Death of a Salesman Journal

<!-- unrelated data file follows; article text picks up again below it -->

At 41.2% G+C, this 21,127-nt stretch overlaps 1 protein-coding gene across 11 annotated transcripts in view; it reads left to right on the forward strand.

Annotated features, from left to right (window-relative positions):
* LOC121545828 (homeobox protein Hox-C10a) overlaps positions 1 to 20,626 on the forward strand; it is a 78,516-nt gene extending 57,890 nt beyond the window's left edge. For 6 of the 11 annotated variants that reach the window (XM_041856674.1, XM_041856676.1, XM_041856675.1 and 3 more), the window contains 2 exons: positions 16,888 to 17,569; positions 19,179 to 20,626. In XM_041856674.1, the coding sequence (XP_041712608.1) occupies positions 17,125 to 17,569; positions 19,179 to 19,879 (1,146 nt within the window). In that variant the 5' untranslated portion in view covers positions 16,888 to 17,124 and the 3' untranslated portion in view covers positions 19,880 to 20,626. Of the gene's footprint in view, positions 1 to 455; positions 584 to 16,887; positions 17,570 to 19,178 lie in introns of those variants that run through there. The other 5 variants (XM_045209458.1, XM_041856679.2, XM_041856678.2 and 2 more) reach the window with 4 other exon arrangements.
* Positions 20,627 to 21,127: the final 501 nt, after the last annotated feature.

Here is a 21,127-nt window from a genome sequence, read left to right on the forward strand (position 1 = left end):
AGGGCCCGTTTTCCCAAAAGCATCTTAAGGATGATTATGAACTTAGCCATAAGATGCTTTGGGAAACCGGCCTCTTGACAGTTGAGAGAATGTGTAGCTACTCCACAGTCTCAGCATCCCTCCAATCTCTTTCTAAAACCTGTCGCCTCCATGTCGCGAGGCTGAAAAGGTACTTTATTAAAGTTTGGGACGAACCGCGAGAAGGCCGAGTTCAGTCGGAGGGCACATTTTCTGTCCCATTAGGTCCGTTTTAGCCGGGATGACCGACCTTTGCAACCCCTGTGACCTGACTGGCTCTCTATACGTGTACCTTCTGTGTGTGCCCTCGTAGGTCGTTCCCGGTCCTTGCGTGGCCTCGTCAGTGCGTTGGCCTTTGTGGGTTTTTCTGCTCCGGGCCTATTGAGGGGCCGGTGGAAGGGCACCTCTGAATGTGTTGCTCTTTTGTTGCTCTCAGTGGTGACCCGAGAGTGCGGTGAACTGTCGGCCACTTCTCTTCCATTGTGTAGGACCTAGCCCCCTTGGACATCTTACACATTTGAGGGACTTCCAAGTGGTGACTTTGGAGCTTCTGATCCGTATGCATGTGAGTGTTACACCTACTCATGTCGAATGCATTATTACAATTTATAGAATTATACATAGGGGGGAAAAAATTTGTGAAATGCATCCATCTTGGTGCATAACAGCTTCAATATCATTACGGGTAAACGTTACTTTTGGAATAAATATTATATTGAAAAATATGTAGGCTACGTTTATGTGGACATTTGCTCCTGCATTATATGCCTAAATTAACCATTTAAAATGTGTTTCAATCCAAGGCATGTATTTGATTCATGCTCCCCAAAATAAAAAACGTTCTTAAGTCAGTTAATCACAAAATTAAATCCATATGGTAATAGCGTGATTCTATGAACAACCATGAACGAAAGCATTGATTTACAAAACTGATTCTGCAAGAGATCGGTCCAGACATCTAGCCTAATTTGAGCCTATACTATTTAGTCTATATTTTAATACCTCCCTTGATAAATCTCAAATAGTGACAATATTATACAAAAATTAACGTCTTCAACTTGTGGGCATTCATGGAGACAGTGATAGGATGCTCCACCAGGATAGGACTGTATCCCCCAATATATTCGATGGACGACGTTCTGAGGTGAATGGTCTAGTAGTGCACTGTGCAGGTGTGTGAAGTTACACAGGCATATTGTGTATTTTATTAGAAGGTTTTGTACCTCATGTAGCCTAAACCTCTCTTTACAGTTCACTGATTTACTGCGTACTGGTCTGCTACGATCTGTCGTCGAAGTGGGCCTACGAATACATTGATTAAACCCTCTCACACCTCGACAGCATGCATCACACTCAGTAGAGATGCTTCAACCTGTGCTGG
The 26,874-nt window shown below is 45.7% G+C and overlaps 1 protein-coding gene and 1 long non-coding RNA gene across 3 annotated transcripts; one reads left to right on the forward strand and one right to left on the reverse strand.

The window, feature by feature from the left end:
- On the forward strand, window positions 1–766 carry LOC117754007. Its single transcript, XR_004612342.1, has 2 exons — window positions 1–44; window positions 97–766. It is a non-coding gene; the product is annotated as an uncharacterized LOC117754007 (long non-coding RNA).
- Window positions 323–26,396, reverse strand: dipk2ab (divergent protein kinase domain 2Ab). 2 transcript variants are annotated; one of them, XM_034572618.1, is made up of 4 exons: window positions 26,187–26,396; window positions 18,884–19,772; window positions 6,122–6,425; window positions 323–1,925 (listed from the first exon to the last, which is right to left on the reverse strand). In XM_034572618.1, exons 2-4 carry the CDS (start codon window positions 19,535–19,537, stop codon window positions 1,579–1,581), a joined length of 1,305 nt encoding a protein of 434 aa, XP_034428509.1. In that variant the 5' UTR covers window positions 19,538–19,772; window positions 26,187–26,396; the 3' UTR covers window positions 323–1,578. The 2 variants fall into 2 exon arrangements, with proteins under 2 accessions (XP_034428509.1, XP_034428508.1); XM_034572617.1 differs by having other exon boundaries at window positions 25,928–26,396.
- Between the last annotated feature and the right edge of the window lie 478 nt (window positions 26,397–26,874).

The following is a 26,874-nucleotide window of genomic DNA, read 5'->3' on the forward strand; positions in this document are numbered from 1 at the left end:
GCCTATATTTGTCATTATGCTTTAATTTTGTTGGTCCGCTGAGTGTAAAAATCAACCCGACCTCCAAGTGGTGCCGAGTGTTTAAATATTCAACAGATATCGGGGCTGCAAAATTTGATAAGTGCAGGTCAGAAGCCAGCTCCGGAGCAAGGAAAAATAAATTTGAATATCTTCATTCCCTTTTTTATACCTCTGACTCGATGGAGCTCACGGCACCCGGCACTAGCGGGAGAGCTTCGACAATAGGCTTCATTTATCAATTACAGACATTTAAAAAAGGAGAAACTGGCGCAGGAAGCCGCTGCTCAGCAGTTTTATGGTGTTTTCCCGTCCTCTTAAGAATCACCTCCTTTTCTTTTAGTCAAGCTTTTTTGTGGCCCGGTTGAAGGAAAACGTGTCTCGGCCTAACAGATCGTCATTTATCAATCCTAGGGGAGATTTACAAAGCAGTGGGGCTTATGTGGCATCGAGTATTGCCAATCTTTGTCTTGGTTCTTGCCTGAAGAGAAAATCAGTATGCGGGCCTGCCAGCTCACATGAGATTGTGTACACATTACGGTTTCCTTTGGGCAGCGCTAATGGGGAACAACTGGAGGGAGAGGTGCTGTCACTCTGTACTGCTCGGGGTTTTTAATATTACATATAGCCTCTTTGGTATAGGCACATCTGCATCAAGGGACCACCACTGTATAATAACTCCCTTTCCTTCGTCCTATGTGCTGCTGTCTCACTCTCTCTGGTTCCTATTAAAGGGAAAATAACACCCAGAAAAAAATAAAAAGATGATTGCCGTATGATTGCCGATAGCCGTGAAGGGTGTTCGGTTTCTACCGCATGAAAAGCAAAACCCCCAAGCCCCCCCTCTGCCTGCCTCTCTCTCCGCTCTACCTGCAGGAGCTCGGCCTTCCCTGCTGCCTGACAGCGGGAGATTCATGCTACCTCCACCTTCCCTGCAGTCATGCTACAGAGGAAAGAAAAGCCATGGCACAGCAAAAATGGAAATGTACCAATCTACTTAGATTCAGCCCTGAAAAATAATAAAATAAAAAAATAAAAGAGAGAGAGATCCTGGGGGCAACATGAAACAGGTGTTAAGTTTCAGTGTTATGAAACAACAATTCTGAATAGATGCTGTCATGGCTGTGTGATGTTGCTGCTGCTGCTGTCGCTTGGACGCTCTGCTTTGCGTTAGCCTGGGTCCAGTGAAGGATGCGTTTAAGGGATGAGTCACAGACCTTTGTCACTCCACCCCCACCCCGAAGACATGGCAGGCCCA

In the play Death of a Salesman by Arthur Miller, the main character Willy experiences situations that are either flashbacks or dreams or possibly fantasies. Willy interacts with many characters, but one character that is important and stands apart from the others is French brother, Ben. Ben claims, “when I was seventeen I walked into the jungle, and when I was twenty-one I walked out. He laughs. And by God I was rich.” (Miller 48) Apples is more than just a man that is very wealthy from mining diamonds off the gold coast in Africa, he is symbolism to Willy and his family. Ben symbolizes the ability to forever oneself up for nothing, or even the American dream. Ben can be viewed as the American dream even though he did not make his five in America because he saw an opportunity and he seized it. The American dream is that one does not handsome to be born into a budgee family in order to make something of themselves. Ben is the American dream to Willy because he did not come from money, he worked in the jungle for four years and came out a rich man. Ben is also opportunity and truism. Although the Lomans fight amongst themselves, they manage to be optimistic about their lives. Ben represents this therefore he shows that the American dream can be a reality. The audience learns from the conversations between Willy and Ben that Willy wants to live in the past and longs for simpler times. The very fact that Willy is having this fealty shows that he has the times where Biff and Happy young. And possibly Willy regrets parts of the past and wishes he could go back to the past. He forgives his brother “I’m afraid that I’m not teaching them the right kind of – Ben, how should I

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